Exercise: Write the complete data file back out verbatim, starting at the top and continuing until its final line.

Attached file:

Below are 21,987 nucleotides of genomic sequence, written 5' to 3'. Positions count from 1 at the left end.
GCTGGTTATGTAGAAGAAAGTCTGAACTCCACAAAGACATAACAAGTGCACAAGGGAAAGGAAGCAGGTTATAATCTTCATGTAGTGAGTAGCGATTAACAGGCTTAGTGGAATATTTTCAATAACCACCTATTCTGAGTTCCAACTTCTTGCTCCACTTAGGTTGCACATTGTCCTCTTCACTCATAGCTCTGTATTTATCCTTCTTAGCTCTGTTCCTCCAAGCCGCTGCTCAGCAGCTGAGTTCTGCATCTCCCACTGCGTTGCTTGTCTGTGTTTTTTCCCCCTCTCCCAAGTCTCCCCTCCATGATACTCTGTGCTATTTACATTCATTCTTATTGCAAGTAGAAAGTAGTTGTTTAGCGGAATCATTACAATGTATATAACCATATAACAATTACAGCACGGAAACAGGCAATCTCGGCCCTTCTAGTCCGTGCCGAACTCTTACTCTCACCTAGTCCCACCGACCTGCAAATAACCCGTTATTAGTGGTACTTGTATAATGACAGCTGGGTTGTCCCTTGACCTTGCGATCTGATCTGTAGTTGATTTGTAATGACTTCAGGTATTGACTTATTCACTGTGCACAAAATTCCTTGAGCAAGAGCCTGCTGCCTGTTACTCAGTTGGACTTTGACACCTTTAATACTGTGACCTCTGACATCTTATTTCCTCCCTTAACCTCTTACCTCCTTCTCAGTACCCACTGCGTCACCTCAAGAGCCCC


Below are 21,987 nucleotides of genomic sequence, written 5' to 3'. Positions count from 1 at the left end.
GCTGGTTATGTAGAAGAAAGTCTGAACTCCACAAAGACATAACAAGTGCACAAGGGAAAGGAAGCAGGTTATAATCTTCATGTAGTGAGTAGCGATTAACAGGCTTAGTGGAATATTTTCAATAACCACCTATTCTGAGTTCCAACTTCTTGCTCCACTTAGGTTGCACATTGTCCTCTTCACTCATAGCTCTGTATTTATCCTTCTTAGCTCTGTTCCTCCAAGCCGCTGCTCAGCAGCTGAGTTCTGCATCTCCCACTGCGTTGCTTGTCTGTGTTTTTTCCCCCTCTCCCAAGTCTCCCCTCCATGATACTCTGTGCTATTTACATTCATTCTTATTGCAAGTAGAAAGTAGTTGTTTAGCGGAATCATTACAATGTATATAACCATATAACAATTACAGCACGGAAACAGGCAATCTCGGCCCTTCTAGTCCGTGCCGAACTCTTACTCTCACCTAGTCCCACCGACCTGCAAATAACCCGTTATTAGTGGTACTTGTATAATGACAGCTGGGTTGTCCCTTGACCTTGCGATCTGATCTGTAGTTGATTTGTAATGACTTCAGGTATTGACTTATTCACTGTGCACAAAATTCCTTGAGCAAGAGCCTGCTGCCTGTTACTCAGTTGGACTTTGACACCTTTAATACTGTGACCTCTGACATCTTATTTCCTCCCTTAACCTCTTACCTCCTTCTCAGTACCCACTGCGTCACCTCAAGAGCCCC